Orioles should stay the course, hold on to their top prospects

Club could put together a package for a top-notch pitcher, but it shouldn't mortgage the future

  • It might not be worth trading a top pitching prospect, like Dylan Bundy, for a more-established starter.
It might not be worth trading a top pitching prospect, like Dylan… (Karl Merton Ferrron, The…)
July 31, 2014|Peter Schmuck

Sometimes, the confluence of seemingly unrelated events can squeeze clarity out of coincidence.

Take the news Wednesday that the Orioles' top pick from the 2013 draft, Low-A Delmarva right-hander Hunter Harvey, has been shelved for the remainder of the minor league season with an arm injury, which arrived at about the same time speculation surfaced on Twitter that the Orioles were close to a deal for Boston Red Sox ace Jon Lester.

Maybe there was some fire under that smoke, and maybe there wasn't. We won't know for sure until Lester turns up in the Orioles clubhouse or he's sent somewhere else before Thursday's 4 p.m. deadline for trading players without passing them through waivers.

What we do know is that front-line starting pitchers don't come cheap, even ones who have let it be known they'll probably go right back to Boston when they become eligible for free agency at the end of the season.

Which brings us back to the unfortunate injury to Harvey, a terrific prospect whose name has come up in some of the trade talk that is rising to a crescendo this week. The severity of his elbow strain has not yet been ascertained, but it could be a significant blow to a player development system that is finally producing the kind of talent that other teams come looking for when it's time to move their expensive veterans.

The Orioles could certainly put together the kind of package that would bring them back a top-flight starting pitcher, and there is a case to be made for pulling out all the stops to maximize their chances of reaching the playoffs and playing well into the postseason. They haven't been to the World Series since 1983 and still are trying to shed the bitter aftertaste of all those years wandering in a competitive wasteland before Buck Showalter led them to the American League Division Series in 2012.

Harvey's injury — and the loss of Dylan Bundy for a year after he had Tommy John elbow ligament reconstruction surgery — could be used to argue in favor of trading prospects, since they are fragile and unpredictable. It's certainly possible that neither one will become impact pitchers in the major leagues, so Dan Duquette and his baseball operations staff could decide that it's worth the gamble to move a couple good, young prospects for a pitcher who might end up winning the game that gets the Orioles into the Fall Classic.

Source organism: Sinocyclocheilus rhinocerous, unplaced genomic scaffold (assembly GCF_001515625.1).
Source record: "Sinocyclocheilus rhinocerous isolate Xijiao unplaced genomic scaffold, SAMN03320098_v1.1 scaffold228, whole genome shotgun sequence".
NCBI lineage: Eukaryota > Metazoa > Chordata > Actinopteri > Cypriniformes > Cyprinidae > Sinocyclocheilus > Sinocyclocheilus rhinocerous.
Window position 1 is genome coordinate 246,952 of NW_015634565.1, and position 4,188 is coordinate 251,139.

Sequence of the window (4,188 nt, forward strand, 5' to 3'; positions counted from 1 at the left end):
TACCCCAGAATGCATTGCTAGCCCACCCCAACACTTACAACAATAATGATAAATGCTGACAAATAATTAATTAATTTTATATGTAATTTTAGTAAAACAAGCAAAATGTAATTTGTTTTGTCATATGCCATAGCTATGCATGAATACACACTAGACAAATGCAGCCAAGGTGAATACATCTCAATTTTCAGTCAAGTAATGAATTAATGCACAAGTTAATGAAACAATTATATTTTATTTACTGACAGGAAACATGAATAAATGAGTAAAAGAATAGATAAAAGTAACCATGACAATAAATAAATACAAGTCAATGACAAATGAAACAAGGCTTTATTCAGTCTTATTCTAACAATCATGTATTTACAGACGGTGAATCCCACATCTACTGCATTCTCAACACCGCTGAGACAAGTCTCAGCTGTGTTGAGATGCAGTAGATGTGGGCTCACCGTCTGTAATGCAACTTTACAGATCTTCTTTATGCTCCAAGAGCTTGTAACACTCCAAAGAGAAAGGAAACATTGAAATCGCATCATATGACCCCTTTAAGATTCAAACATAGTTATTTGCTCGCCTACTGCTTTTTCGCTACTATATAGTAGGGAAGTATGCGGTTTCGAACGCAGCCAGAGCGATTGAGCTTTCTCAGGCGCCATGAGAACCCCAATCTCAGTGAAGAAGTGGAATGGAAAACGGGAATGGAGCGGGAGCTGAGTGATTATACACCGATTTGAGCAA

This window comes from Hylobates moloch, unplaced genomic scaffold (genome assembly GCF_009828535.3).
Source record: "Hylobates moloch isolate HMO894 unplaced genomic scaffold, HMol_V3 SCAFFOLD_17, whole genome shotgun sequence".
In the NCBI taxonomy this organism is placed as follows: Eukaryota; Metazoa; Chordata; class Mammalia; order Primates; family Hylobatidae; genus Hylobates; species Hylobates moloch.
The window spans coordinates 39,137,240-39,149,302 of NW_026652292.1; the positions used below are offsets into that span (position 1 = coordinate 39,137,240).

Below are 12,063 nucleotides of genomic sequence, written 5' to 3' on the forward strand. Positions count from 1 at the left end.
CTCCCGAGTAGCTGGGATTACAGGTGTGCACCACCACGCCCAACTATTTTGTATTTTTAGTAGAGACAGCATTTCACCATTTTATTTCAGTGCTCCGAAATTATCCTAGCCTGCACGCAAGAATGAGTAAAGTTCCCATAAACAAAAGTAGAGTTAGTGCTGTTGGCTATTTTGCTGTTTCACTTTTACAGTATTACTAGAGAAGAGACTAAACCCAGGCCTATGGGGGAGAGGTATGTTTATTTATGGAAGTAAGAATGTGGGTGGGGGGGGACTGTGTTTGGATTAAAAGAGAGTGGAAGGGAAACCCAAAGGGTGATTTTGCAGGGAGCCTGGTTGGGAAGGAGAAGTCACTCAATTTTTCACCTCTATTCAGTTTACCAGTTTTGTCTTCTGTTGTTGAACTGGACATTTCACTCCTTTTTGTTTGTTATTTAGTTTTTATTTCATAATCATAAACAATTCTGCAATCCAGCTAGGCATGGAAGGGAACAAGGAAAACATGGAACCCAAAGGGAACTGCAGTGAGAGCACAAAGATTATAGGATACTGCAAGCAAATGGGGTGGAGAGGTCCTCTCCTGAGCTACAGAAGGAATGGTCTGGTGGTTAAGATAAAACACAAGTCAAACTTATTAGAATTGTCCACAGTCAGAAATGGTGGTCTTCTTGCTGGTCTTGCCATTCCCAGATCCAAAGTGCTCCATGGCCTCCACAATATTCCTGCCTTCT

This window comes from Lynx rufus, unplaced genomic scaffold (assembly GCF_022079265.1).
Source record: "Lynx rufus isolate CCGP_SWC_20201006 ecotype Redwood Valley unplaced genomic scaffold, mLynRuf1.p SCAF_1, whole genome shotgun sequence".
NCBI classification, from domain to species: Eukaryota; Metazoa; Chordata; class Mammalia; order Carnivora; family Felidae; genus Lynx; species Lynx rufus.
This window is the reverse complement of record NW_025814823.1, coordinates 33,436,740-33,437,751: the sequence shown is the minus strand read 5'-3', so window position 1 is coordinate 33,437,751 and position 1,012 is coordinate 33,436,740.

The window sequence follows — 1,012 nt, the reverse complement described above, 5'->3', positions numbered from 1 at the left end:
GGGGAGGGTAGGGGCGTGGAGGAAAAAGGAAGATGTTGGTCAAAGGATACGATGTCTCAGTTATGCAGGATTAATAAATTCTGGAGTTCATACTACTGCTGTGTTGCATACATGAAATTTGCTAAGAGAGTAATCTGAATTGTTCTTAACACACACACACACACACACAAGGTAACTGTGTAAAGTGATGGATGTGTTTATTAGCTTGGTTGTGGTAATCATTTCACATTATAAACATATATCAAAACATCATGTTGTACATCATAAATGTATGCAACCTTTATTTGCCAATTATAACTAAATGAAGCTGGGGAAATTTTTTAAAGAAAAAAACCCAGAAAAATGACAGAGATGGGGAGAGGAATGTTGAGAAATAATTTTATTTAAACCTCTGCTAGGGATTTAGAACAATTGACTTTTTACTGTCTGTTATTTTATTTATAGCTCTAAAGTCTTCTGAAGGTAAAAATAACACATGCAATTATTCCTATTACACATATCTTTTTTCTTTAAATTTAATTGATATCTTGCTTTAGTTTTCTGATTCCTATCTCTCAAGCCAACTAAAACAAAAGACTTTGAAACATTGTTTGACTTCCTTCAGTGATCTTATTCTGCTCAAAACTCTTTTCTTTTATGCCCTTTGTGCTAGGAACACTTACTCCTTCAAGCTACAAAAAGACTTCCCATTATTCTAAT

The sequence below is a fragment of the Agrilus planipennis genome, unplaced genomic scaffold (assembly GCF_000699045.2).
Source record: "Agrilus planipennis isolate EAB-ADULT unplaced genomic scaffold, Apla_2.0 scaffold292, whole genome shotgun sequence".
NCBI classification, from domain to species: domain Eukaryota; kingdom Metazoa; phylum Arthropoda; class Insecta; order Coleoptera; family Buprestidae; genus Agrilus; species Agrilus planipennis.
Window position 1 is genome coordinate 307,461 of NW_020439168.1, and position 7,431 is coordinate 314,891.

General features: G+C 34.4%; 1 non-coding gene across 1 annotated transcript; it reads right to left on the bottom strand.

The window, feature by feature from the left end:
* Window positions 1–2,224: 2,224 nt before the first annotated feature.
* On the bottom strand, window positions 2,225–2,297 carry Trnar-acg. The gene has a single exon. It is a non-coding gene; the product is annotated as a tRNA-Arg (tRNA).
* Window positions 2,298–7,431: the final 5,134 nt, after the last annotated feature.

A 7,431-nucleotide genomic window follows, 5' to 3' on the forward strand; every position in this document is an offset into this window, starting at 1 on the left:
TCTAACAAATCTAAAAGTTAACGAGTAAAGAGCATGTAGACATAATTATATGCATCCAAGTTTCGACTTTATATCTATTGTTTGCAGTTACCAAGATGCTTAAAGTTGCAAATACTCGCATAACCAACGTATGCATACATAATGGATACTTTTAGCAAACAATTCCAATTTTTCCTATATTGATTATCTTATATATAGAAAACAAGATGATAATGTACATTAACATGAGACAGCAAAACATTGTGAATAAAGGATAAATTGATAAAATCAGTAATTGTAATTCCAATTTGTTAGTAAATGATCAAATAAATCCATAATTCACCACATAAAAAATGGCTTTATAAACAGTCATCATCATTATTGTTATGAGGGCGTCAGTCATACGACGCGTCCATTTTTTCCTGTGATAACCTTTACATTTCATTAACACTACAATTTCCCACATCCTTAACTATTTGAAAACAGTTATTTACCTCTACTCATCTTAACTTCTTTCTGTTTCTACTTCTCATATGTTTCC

And it probably would be if the current competitive environment allowed the Orioles to feel confident that they will be in that position come mid-October.

It doesn't. The Orioles have been playing well lately, and they have shown they can compete with the winningest teams in the league, both at home and away. But in a sport that now has four playoff tiers, the only thing guaranteed by that kind of developmental sacrifice is that you're going to have two fewer chances to grow your own pitching ace and keep him under club control for at least six seasons.

This could turn out to be a pivotal moment in Orioles history, one way or the other.

The example with Lester is a bit extreme. Not only does he become a free agent at the end of this season, he has already made it clear that he isn't likely to stick around longer than the two months he gets to avoid playing out the string with the Red Sox. But the same logic would apply to any veteran pitcher nearing the end of his contract.

The Orioles went through a developmental drought during the late 1990s and early 2000s during which they failed to produce a cornerstone starting pitcher. Their fortunes didn't change until Andy MacPhail committed to a singular emphasis on developing young pitchers.

Duquette has followed through with that up to now, and he keeps saying the right things about the importance of maintaining a consistent stream of organizational talent.

He should stay the course. The Orioles are growing some special players, and they might already be good enough make that deep playoff run.

They appear to have strong team chemistry, and the pitching staff has been on a terrific roll at a time when the competition has been a steady parade of playoff-caliber teams.

If there's a deal out there that brings in a solid left-handed reliever or a decent left-handed hitter without losing a major pitching prospect, go for it.

But this team doesn't need to mortgage the future.

It ain't broke …

You know the rest.



Read more from columnist Peter Schmuck on his blog, "The Schmuck Stops Here," at baltimoresun.com/schmuckblog, and listen when he co-hosts "The Week in Review" on Friday mornings at 9 on WBAL (1090 AM) and at wbal.com.

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